Banking Reports

June 16, 2010

Preliminary Report into Ireland’s Banking Crisis

Regling Watson Report available here

Some quotes:

“But also, at the heart of the crisis in some of the worst-affected countries lay problems of a quite different order. As noted above, some banks and other financial institutions, riding on the back of a generalised property boom, engaged in lending practices that were simply dangerous in an oldfashioned
way.”

“These were practices that did not require special supervisory imagination or moral courage to penalise. They were noted above in terms of serious failures of bank management and governance. The failure of supervisors to act strongly against such practices is much harder to understand, and is not much mitigated by the more broadly shared issues of supervisory culture cited above.”

“d. Financial stability analysis

Once a financial boom took off in any country, often triggered by genuinely positive local events, the combination of policy and market developments described above was something of an infernal machine in terms of financial stability vulnerabilities. The mutually-reinforcing nature of the risks was powerful.

First, the global macroeconomic and financial setting was easy for a deceptively long period.

Second, booming economies in the euro area also experienced monetary conditions that (by the very nature of monetary union) were not matched to their cyclical situation, and the liquidity available to them through cross-border funding possibilities expanded.

Third, fiscal revenues were boosted to an unusual (and temporary) degree by asset price and consumption booms, so the underlying stance of policy was mismeasured and was easier than intended – which in some cases compounded the problem of a fiscal policy that was lax even on conventional measures.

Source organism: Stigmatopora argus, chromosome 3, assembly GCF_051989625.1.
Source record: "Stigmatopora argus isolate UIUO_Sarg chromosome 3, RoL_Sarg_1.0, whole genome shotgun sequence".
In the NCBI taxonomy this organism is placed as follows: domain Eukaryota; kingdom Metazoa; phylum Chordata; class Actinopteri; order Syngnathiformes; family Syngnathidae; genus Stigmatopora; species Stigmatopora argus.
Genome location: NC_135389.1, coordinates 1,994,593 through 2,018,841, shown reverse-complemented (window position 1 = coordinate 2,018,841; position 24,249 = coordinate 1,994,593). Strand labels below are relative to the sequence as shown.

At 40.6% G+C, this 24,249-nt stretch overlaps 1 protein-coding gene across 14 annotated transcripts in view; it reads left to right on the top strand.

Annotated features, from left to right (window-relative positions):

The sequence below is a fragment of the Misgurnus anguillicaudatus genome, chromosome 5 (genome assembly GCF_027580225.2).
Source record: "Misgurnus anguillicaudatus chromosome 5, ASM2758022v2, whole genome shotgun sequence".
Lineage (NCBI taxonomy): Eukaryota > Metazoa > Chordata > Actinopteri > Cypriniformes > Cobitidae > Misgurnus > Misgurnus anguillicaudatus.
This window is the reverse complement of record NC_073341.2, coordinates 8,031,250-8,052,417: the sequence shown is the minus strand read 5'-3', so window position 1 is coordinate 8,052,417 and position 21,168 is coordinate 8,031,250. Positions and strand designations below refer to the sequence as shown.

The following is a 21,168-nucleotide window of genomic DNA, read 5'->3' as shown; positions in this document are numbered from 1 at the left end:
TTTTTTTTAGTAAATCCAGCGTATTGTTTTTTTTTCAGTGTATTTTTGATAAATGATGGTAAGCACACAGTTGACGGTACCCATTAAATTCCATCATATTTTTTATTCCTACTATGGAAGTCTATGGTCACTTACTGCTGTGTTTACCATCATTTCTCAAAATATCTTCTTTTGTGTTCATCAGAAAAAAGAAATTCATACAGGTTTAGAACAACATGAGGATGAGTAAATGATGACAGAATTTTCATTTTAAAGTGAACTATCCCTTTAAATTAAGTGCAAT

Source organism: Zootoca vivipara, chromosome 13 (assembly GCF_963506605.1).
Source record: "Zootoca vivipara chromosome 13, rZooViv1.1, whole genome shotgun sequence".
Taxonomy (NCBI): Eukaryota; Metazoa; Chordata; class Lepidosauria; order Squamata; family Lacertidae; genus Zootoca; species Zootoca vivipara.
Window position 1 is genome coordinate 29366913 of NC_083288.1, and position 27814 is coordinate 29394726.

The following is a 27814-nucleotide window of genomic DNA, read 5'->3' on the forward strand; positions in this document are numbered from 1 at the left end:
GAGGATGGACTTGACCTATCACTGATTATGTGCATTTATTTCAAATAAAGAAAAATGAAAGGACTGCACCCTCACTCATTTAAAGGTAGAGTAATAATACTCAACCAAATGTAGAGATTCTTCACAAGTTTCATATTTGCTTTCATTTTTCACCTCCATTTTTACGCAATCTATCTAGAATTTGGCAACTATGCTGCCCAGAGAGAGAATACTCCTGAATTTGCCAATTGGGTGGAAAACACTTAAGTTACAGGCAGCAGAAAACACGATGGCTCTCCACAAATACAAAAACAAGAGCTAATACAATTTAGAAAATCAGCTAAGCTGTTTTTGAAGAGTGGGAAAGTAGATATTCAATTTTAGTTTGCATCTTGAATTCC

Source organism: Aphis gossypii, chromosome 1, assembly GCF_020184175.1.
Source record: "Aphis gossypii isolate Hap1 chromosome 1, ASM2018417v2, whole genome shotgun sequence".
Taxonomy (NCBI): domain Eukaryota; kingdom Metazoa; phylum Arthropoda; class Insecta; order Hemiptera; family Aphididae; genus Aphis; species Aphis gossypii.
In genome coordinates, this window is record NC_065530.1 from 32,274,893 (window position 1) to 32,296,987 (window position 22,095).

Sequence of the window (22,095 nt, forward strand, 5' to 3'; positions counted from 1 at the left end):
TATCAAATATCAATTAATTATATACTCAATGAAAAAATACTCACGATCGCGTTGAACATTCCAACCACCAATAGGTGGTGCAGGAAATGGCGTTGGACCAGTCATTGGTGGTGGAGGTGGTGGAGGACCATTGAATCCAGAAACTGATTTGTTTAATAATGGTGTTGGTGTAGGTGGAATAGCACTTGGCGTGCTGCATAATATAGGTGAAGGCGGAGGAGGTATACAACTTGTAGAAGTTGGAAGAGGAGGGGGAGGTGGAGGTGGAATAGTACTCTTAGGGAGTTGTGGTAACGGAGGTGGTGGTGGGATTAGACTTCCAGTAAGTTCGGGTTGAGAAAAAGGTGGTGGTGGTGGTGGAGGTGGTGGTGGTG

Fourth, many banks – unsurprisingly, from a historical perspective – responded to these euphoric conditions by expanding their assets, financed by cross-border borrowing from other less buoyant economies.  And in a search for yield amid very liquid markets they also plunged into riskier property assets and/or securitised claims that were hard to value and turned out to be very risky indeed.

Fifth, rating agencies, the custodians of security assessment, dropped their guard, at best.

Sixth, supervisors did not know what to make of the easy macro setting; and some were in the process of implementing less “intrusive” approaches to supervision.”

“A long period of high growth attracted a large number of immigrants for the first time in Irish history and resulted in the highest population growth – by far – of all EU member states with positive demand and supply effects.”

NB
” Wages and competitiveness